Way back in ye olden days when I still ran around in cloaks and wooden swords (why on earth did I stop?) I used to blog about life. About exciting incidents or funny moments.
Well, one’s coming to ya’ll.
My mother and I went up to visit her sister (thus my aunt. That’s how that works you know). (This was the same trip where I then drove a few cities over to visit my editor).
It was the night before we we’re going to leave. All was well in the house. We were eating take out, consisting of burgers and sweet potatoes fries and an unfortunately small amount of Brussels sprouts, of which my uncle I think had a grand total of one (ok, so maybe it was two but you get the point).
Dogs were begging at the table and dinner was winding to a close, and then we all looked up.
A storm was coming. *cue the Return of the King music*
So of course we go outside and take a look at the swelling dark storm clouds as they approach, crackling with lightning and distant thunder, because this is what you do.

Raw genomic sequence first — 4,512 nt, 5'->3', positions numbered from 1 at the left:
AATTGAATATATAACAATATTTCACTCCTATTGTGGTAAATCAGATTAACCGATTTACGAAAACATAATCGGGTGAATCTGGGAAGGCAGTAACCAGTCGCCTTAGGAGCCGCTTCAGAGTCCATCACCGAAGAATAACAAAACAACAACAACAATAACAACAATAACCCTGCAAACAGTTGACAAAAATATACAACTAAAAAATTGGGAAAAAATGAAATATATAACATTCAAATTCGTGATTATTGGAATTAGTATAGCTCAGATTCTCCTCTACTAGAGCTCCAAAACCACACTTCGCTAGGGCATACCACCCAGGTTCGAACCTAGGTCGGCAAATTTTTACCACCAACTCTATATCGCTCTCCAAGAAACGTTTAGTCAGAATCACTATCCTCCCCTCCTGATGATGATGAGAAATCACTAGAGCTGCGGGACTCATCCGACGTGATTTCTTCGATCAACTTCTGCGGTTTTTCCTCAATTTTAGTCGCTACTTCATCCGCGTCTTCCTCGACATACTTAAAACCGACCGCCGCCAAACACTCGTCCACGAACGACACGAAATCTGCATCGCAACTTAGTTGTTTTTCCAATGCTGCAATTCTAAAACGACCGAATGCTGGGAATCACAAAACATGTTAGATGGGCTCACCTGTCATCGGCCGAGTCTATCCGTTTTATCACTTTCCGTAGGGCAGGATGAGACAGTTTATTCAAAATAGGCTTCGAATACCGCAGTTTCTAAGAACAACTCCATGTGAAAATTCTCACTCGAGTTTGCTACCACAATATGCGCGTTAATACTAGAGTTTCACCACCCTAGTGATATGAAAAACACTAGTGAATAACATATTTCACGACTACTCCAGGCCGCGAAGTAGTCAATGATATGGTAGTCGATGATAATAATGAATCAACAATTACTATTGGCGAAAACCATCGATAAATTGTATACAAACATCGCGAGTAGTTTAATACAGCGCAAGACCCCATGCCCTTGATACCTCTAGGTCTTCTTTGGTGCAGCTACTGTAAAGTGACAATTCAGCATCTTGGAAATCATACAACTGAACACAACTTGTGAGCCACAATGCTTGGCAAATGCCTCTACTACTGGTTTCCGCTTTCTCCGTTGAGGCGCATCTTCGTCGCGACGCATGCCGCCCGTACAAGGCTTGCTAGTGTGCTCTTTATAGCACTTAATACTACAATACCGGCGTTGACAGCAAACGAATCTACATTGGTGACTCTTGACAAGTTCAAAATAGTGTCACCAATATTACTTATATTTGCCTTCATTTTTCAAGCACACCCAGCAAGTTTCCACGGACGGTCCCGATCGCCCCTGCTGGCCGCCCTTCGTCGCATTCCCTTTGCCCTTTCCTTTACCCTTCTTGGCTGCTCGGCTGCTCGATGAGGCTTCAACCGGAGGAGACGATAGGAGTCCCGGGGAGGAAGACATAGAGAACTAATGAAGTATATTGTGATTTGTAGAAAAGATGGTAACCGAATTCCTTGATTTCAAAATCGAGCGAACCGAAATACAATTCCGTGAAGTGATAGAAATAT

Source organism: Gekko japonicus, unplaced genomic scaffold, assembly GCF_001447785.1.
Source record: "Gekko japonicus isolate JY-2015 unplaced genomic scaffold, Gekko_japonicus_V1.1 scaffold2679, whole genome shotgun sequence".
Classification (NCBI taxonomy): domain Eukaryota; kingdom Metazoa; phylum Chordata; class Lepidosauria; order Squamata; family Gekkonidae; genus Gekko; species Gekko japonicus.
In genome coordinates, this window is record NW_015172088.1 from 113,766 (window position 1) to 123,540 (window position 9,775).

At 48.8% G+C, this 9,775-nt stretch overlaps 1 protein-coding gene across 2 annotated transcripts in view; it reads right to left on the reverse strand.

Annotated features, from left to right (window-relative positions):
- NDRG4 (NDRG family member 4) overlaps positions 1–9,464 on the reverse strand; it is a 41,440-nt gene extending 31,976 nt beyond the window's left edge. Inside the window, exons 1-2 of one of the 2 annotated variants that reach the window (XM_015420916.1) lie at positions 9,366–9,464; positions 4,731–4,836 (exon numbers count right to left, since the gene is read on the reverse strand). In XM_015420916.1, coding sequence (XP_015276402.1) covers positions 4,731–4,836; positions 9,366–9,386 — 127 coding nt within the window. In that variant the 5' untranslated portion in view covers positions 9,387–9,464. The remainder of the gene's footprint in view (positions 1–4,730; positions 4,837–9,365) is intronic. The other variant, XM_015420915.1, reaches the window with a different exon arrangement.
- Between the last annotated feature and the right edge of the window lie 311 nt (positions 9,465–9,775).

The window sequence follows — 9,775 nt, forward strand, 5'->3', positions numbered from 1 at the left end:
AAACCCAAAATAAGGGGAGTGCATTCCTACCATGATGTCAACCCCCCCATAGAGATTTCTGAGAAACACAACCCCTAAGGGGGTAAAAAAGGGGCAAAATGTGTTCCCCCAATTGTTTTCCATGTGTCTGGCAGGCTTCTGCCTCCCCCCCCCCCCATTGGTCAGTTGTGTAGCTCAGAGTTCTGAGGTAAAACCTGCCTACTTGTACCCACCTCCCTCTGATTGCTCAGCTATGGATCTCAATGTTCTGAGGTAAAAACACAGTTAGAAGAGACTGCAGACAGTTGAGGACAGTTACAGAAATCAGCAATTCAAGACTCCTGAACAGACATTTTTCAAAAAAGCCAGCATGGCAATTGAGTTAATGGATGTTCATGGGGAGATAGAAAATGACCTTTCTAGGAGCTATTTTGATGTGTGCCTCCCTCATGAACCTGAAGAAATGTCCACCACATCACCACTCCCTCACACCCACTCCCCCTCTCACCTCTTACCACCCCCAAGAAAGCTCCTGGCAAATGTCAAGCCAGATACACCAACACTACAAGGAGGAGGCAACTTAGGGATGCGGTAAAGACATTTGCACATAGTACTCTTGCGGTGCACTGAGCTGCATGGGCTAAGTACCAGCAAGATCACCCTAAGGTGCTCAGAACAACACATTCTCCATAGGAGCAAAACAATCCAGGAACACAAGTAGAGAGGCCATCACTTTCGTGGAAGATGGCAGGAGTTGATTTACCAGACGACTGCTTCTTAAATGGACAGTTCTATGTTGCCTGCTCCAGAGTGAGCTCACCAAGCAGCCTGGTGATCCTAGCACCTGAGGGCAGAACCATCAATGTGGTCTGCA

Barn doors are shut. Dogs are ushered inside, and soon the storm hits.
My mom wonders if the power will go out.
“It won’t happen. We’ve only had one power outage in the seven years we’ve lived here!” my uncle proudly exclaims.
Mom and I exchanged glances. This is when you KNOW something is going to happen.
I get in the shower, because…well you know we need to keep ourselves clean and such. I finish, and the lights stark flickering. And they don’t STOP FLICKERING. LIKE THEY KEEP DOING IT LIKE I’M IN BAD SCI-FI MOVIE.
Apparently this is called a brown out. I’ve never heard of one because where I am from the power is either on, or it’s OFF.
Anyway, I brush my hair and yada yada as the lights flicker and flicker around me, warning me that the monster that escaped from the laboratory is coming.
When I come out, all the lights are off. Outside the rain is pelting down hard and fast, the wind blowing it so it hits like waves against the windows. Soon all the power goes off.